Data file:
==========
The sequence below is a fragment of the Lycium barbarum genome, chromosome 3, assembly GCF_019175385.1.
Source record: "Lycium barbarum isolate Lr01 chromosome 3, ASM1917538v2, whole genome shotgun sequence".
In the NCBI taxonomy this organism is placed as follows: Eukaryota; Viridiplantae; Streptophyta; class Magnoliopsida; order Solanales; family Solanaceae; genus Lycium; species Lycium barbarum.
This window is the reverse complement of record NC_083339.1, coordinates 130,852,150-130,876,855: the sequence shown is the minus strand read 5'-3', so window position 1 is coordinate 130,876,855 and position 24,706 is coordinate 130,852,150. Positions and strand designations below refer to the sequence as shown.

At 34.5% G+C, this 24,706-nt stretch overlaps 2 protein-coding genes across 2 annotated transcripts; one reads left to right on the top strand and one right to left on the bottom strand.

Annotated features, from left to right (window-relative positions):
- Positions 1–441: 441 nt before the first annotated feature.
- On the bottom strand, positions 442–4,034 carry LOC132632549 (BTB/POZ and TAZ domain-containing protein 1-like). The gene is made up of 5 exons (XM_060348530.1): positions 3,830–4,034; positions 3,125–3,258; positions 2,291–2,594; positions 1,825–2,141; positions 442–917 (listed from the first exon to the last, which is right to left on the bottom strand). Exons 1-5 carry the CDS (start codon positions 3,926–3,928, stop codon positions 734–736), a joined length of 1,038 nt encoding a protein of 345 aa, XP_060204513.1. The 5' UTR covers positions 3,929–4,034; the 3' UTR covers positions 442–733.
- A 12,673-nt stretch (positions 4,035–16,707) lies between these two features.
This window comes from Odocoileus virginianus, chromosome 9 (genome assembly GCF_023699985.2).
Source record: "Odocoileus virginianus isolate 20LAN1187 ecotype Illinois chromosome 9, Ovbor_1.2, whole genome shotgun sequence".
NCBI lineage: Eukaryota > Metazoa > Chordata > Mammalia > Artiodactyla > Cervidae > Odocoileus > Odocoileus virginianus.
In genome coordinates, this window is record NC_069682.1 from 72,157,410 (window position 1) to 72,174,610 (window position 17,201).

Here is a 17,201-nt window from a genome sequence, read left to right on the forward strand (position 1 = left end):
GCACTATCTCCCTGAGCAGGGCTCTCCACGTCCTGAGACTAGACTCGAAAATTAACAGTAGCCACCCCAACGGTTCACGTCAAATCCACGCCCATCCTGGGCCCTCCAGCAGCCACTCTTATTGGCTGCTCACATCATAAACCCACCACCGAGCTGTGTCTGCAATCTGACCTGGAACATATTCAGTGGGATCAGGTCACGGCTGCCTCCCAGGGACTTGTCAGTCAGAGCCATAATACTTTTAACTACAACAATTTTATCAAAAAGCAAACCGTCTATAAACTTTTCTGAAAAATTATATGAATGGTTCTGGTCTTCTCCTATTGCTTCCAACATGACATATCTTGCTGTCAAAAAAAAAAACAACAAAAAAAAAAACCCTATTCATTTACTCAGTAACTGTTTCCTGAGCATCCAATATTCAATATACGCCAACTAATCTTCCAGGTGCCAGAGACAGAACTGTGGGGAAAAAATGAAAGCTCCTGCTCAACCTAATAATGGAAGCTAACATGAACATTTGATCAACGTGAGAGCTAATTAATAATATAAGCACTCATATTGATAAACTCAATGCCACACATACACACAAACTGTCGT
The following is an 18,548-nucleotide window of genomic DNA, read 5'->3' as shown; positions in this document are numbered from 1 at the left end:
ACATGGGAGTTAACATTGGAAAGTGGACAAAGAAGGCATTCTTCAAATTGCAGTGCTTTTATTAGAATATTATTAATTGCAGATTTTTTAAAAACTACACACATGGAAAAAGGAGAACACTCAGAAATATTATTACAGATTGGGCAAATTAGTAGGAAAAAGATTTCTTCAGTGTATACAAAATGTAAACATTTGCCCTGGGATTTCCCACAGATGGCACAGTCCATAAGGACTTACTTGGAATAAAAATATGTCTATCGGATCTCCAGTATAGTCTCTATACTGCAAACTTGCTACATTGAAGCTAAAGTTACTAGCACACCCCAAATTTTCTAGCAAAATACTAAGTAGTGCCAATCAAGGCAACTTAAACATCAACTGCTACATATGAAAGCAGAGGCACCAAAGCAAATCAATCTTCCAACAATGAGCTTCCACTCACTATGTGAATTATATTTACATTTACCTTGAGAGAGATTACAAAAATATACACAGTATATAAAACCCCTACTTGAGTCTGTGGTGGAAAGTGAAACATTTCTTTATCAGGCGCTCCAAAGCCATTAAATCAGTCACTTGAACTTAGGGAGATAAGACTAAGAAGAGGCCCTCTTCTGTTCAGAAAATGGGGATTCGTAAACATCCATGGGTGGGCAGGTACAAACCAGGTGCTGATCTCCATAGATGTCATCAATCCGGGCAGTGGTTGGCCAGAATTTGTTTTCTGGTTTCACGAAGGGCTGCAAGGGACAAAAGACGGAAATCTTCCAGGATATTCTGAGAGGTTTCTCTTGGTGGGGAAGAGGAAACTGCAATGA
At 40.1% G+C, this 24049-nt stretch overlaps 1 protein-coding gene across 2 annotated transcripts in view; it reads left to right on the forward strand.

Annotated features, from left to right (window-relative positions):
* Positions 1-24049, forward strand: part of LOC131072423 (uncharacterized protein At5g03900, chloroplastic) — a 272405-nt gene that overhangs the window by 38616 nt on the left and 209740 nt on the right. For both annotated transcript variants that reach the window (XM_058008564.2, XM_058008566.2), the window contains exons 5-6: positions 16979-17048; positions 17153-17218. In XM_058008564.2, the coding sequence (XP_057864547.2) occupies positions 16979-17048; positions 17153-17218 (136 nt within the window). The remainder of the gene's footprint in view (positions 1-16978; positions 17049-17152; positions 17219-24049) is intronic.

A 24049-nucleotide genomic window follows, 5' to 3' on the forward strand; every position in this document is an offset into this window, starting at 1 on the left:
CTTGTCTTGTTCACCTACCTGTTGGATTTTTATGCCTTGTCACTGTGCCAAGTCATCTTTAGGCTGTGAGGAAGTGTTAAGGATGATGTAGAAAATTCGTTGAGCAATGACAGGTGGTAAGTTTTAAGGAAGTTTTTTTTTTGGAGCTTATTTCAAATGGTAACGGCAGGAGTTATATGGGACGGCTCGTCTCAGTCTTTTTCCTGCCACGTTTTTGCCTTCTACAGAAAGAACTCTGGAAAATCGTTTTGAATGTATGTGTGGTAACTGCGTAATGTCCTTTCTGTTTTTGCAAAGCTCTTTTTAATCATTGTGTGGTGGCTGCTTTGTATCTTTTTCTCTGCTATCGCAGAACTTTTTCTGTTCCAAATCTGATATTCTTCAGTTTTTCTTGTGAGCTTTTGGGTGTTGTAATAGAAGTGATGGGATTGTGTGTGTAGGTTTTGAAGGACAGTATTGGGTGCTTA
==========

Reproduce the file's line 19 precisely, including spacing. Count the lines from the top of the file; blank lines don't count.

Annotated features, from left to right (window-relative positions):